Monday, June 1, 2015

Instant Feedback: Magog

This was not meant to be viewed as traditional LOL CENA. This is WWE's Kingdom Come.
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John Cena's response to Kevin Owens was fiery and impassioned. He was consumed by the power of wrestling's Holy Spirit, drawing forth from wellsprings of emotion with earnestness but without chicanery. He was a man who was defeated the night before and wanted so badly to prove he could still run with the "next" generation that he came out and he spat FIRE like never before. Yet, if one were to listen to the words the United States Champion was stringing together, that person would think he'd just suffered a traumatic head injury.

Listening to Cena's speech through the traditional lens of his embodiment of hustle, loyalty, and respect would have meant taking him at face value. And taking Cena at face value here meant that he truly believed his best comeback at Owens included believing that the NXT Champion wanted children to die of cancer, that pinning the NXT and United States Champions didn't mean he earned those titles, and that Owens, despite siring two children and busting his ass to get to a WWE where he slid right in and straight up dominated folks, was not a real man. Without the benefit of context, Cena was initiating the Wyatt/Rusev protocol of taking an unestablished NXT heel and breaking him down until he was a husk of his former self.

But context is a beautiful thing, and it informed Cena's rambling diatribe in a way that the words and the supposed passion couldn't. To understand why Cena's circuitry would come undone in such glorious fashion, one has to look at the nature of the other three wrestlers who had beaten him clean in the last seven years. None of them fit the Owens prototype. The Rock was a returning icon who could big-time Cena without batting an eyelash. Daniel Bryan was the man whose ability and payment of dues in a WWE ring gave Cena no choice but to respect him. Brock Lesnar was the whirling dervish of destruction, a man who'd just ended The Streak and attained maximum power levels the level which had never been seen in WWE.

But Owens? Regardless of his talent level, which has been presented as unfuckwithable since day one, he represented a class of heel whom Cena could never respect. He didn't pay dues. He wasn't famous. He wasn't overpowered. And yet, he did what no one, not CM Punk, not Alberto del Rio, not Edge (at least after 2008), not Big Show, not Randy Orton, not Tensai or Bray Wyatt or Rusev or even Triple H could do to him. He pinned Cena clean as a whistle in the middle of the ring. No deus ex machina. No outside interference. No convoluted rules or fast counts. For a man whom Owens described correctly as a self-absorbed, self-described superhero, that kind of crisis can break a man.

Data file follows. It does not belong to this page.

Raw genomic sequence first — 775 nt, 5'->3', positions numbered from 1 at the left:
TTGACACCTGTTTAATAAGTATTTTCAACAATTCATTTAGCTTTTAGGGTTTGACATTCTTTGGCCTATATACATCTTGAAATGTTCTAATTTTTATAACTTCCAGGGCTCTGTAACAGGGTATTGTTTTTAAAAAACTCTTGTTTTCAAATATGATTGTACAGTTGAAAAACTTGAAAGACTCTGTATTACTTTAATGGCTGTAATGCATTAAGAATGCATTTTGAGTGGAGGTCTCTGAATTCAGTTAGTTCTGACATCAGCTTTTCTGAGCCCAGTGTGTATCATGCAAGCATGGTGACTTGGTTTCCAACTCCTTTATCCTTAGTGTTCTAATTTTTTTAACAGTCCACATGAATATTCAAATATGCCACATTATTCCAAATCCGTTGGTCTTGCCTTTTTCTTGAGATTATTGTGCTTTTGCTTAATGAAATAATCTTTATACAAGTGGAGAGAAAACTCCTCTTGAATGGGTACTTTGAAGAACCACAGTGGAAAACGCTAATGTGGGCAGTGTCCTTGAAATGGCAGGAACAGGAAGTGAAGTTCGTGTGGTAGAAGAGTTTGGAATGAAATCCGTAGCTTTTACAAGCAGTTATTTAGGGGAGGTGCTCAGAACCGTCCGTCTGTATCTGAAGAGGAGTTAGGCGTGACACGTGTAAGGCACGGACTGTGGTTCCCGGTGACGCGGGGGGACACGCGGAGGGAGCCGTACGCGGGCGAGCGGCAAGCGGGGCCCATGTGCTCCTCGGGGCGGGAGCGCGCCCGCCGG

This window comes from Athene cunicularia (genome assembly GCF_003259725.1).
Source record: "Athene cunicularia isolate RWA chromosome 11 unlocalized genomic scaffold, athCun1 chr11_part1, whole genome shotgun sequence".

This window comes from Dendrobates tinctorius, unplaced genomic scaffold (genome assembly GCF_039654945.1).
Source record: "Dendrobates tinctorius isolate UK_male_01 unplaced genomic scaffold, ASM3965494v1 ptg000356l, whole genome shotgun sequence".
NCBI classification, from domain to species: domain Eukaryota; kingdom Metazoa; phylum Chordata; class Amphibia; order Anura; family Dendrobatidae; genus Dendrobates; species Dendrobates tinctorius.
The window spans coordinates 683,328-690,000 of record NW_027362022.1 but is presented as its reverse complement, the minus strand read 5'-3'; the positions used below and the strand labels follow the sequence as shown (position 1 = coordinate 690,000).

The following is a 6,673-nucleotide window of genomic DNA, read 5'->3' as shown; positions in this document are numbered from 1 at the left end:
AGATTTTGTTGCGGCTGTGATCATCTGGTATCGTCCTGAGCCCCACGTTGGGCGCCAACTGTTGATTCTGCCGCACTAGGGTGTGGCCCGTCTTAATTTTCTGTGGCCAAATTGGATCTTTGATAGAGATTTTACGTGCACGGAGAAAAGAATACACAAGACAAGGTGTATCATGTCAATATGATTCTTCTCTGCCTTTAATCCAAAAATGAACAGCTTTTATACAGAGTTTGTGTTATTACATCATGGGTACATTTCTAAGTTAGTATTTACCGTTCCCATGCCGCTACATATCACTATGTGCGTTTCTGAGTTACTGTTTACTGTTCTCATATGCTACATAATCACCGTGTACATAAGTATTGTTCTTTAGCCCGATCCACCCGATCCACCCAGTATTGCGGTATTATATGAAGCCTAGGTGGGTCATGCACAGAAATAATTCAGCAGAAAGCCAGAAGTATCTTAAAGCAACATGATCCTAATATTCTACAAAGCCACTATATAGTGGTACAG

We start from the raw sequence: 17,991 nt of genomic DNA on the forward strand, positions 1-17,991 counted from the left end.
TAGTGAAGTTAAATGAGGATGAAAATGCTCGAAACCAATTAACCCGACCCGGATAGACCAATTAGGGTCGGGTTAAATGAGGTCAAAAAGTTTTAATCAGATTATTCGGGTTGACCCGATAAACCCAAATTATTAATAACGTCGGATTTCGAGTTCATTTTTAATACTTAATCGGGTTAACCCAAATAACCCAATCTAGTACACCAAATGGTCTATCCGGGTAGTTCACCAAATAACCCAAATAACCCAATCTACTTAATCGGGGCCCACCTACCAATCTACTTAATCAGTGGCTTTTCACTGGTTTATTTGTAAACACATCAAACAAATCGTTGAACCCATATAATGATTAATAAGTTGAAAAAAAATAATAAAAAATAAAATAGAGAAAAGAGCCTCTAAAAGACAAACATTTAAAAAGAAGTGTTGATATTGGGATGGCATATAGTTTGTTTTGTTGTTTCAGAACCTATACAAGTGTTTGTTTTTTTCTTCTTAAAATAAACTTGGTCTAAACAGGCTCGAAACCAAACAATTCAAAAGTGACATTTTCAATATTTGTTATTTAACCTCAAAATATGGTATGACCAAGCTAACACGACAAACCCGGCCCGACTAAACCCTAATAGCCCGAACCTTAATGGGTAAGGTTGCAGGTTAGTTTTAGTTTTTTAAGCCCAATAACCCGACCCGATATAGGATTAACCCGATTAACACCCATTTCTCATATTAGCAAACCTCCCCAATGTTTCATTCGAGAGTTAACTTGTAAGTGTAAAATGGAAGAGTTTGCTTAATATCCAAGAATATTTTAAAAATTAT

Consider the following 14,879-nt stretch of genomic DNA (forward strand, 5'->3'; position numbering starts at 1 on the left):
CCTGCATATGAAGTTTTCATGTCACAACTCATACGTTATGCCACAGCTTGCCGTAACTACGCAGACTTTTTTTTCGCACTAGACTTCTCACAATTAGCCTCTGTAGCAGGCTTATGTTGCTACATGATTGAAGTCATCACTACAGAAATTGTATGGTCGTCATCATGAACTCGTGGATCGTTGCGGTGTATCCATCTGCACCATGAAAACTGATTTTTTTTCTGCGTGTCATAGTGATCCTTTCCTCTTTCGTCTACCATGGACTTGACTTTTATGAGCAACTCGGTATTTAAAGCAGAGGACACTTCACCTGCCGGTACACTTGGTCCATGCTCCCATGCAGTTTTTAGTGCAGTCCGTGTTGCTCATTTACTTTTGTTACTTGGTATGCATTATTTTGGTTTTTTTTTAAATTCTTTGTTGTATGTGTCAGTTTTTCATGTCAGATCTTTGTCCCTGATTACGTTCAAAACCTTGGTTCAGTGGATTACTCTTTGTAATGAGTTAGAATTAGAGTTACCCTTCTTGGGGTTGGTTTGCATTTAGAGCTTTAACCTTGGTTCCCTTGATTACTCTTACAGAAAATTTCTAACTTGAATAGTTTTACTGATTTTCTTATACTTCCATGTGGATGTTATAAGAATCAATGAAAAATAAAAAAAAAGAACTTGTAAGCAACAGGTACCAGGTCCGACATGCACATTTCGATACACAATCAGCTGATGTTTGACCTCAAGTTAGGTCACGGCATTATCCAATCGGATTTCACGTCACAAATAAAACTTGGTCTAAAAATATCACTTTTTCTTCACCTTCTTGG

If The Rock is Darkseid, Bryan Batman, and Lesnar Doomsday, then what is Owens to Cena's Superman? He's formidable, but he's not someone that fits the mold of a parity-booked opponent for Supes. He's Lobo or Brainiac or some kind of mid-level Lex Luthor creation that he uses to bide time before he can get into the big armor suit. Imagine the psychotic break losing to one of those jabronis would have caused Superman. It was teased in Kingdom Come, when Magog came along and did Metropolis Milquetoast's job better than he could, but Superman overcame that mental block eventually.

It remains to be seen whether Cena will overcome his Magog, but at this point, he's taking the challenge way worse than anyone could have imagined. In that sense, his rambling, nonsensical speech about cancer kids and manliness made perfect sense in that Cena losing to someone he clearly didn't respect has made him lose his goddamn mind. Nevermind the fact that Owens came up a tougher road and faced competition that was on the level with Cena. He didn't do it with four million people watching every week, so it didn't happen. So when Owens gave him the firsthand proof that he was just as hard as Cena, the reaction was disbelief.

With that said, the segment was perfect if the point of view was shifted to one a bit more unorthodox than the common view. Much like A Song of Ice and Fire is read with so much more clarity if one assumes Robert Baratheon was a giant pissboy in starting his war for a woman who clearly didn't love him back, watching Cena go full Uncle Rico-slash-Will Ferrell's I DRIVE A DODGE STRATUS character from Saturday Night Live defogs the landscape a lot more quickly. Combine his reaction to Owens' perfectly crushing story of his son asking first whether Cena was okay than being happy for his dad, the segment did more to advance a WWE story outside the traditional lines than anything the company has done since CM Punk's original pipe bomb.